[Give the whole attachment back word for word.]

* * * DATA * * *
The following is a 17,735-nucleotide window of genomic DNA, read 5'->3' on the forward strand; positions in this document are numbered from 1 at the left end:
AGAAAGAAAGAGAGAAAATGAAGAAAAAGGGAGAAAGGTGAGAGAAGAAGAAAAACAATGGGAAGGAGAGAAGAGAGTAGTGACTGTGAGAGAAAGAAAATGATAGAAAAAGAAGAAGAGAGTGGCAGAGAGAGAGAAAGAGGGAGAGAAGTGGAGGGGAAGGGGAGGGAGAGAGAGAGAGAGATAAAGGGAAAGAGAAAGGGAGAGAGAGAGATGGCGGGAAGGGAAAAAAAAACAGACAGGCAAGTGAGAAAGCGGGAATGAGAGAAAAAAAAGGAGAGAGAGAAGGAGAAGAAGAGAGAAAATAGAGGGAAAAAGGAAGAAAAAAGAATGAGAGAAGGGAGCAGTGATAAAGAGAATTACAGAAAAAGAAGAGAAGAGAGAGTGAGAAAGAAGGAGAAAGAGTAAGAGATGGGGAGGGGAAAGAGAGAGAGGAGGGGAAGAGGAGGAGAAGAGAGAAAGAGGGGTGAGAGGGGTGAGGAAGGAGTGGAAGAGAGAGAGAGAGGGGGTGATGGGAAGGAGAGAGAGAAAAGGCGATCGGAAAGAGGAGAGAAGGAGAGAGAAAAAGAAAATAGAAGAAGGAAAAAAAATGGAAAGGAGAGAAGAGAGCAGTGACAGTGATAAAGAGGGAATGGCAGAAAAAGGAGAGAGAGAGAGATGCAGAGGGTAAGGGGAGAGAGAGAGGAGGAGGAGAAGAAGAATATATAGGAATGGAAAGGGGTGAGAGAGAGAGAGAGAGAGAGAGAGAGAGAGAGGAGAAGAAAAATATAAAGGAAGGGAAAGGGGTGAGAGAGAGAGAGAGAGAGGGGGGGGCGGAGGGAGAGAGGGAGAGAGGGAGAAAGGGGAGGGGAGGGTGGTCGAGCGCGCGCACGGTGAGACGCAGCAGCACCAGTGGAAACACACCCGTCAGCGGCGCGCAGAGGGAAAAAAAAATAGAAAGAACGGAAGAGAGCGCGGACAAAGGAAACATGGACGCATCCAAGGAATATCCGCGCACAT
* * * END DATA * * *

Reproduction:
The following is a 17,735-nucleotide window of genomic DNA, read 5'->3' on the forward strand; positions in this document are numbered from 1 at the left end:
AGAAAGAAAGAGAGAAAATGAAGAAAAAGGGAGAAAGGTGAGAGAAGAAGAAAAACAATGGGAAGGAGAGAAGAGAGTAGTGACTGTGAGAGAAAGAAAATGATAGAAAAAGAAGAAGAGAGTGGCAGAGAGAGAGAAAGAGGGAGAGAAGTGGAGGGGAAGGGGAGGGAGAGAGAGAGAGAGATAAAGGGAAAGAGAAAGGGAGAGAGAGAGATGGCGGGAAGGGAAAAAAAAACAGACAGGCAAGTGAGAAAGCGGGAATGAGAGAAAAAAAAGGAGAGAGAGAAGGAGAAGAAGAGAGAAAATAGAGGGAAAAAGGAAGAAAAAAGAATGAGAGAAGGGAGCAGTGATAAAGAGAATTACAGAAAAAGAAGAGAAGAGAGAGTGAGAAAGAAGGAGAAAGAGTAAGAGATGGGGAGGGGAAAGAGAGAGAGGAGGGGAAGAGGAGGAGAAGAGAGAAAGAGGGGTGAGAGGGGTGAGGAAGGAGTGGAAGAGAGAGAGAGAGGGGGTGATGGGAAGGAGAGAGAGAAAAGGCGATCGGAAAGAGGAGAGAAGGAGAGAGAAAAAGAAAATAGAAGAAGGAAAAAAAATGGAAAGGAGAGAAGAGAGCAGTGACAGTGATAAAGAGGGAATGGCAGAAAAAGGAGAGAGAGAGAGATGCAGAGGGTAAGGGGAGAGAGAGAGGAGGAGGAGAAGAAGAATATATAGGAATGGAAAGGGGTGAGAGAGAGAGAGAGAGAGAGAGAGAGAGAGAGGAGAAGAAAAATATAAAGGAAGGGAAAGGGGTGAGAGAGAGAGAGAGAGAGGGGGGGGCGGAGGGAGAGAGGGAGAGAGGGAGAAAGGGGAGGGGAGGGTGGTCGAGCGCGCGCACGGTGAGACGCAGCAGCACCAGTGGAAACACACCCGTCAGCGGCGCGCAGAGGGAAAAAAAAATAGAAAGAACGGAAGAGAGCGCGGACAAAGGAAACATGGACGCATCCAAGGAATATCCGCGCACAT